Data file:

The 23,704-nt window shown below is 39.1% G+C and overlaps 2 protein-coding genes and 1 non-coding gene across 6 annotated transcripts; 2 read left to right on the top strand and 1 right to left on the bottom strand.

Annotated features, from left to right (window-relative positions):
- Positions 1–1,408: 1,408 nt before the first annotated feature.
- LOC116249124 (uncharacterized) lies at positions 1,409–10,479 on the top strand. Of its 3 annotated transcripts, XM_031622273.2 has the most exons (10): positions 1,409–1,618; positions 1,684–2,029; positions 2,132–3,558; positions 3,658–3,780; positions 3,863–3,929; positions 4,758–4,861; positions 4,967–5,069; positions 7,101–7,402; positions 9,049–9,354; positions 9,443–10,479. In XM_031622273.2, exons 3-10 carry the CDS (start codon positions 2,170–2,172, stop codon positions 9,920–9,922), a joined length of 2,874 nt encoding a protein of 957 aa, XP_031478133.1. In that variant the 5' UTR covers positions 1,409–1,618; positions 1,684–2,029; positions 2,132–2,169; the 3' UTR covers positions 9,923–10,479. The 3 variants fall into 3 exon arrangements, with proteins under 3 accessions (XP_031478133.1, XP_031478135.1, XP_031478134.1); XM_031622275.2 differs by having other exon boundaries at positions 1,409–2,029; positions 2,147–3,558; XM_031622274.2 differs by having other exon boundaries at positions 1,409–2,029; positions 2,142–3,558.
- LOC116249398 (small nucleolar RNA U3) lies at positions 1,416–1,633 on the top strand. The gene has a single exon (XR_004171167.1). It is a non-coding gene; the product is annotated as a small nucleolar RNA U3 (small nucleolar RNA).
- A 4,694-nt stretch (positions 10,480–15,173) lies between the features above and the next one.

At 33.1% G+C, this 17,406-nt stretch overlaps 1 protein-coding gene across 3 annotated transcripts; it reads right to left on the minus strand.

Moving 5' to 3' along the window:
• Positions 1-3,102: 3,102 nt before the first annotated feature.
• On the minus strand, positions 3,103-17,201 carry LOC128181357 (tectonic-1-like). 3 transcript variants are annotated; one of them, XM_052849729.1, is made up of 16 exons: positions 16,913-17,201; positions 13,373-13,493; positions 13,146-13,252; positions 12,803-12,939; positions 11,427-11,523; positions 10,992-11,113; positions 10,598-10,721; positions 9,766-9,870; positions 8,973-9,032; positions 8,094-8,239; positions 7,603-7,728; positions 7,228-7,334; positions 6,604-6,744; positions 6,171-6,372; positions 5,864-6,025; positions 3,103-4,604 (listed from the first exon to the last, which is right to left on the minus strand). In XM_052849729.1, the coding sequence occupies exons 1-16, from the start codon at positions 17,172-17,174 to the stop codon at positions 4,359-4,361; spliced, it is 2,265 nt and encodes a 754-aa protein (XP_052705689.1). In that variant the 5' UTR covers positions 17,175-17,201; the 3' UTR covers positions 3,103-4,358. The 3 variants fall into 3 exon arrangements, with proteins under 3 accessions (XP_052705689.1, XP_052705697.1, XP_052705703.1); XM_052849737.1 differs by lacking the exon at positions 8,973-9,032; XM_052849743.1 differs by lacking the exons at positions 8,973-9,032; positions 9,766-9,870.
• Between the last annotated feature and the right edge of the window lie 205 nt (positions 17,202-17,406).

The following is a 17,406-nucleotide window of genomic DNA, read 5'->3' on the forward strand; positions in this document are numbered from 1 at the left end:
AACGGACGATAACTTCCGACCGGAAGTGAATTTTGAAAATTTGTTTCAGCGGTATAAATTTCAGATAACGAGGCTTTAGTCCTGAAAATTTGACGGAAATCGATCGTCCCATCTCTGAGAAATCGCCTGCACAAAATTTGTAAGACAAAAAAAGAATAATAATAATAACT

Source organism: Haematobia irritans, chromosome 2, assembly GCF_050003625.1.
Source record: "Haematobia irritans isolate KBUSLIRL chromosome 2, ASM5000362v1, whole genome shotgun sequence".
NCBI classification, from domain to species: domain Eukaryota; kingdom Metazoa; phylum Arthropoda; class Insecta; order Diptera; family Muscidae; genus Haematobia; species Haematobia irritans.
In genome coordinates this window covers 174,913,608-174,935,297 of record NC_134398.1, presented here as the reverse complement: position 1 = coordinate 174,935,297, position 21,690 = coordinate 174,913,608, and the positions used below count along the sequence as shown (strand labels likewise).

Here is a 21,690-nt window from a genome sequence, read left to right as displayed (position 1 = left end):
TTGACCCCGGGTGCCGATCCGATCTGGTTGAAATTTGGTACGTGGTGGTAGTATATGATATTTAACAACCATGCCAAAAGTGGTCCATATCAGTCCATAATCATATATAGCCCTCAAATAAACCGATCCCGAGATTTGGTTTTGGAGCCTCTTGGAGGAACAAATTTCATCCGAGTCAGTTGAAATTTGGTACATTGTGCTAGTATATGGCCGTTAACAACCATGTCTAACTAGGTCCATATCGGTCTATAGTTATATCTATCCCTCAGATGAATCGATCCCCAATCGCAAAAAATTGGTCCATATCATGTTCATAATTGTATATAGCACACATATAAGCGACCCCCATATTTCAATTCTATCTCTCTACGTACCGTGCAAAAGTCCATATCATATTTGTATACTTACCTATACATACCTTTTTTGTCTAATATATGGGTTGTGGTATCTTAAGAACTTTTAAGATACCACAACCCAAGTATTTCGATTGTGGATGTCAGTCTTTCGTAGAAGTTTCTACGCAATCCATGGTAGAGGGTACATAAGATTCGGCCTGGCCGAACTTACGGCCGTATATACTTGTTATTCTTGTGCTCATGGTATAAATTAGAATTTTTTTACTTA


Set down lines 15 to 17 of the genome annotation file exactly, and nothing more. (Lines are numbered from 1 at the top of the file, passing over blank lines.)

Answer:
Source record: "Haematobia irritans isolate KBUSLIRL chromosome 2, ASM5000362v1, whole genome shotgun sequence".
NCBI classification, from domain to species: domain Eukaryota; kingdom Metazoa; phylum Arthropoda; class Insecta; order Diptera; family Muscidae; genus Haematobia; species Haematobia irritans.
In genome coordinates this window covers 174,913,608-174,935,297 of record NC_134398.1, presented here as the reverse complement: position 1 = coordinate 174,935,297, position 21,690 = coordinate 174,913,608, and the positions used below count along the sequence as shown (strand labels likewise).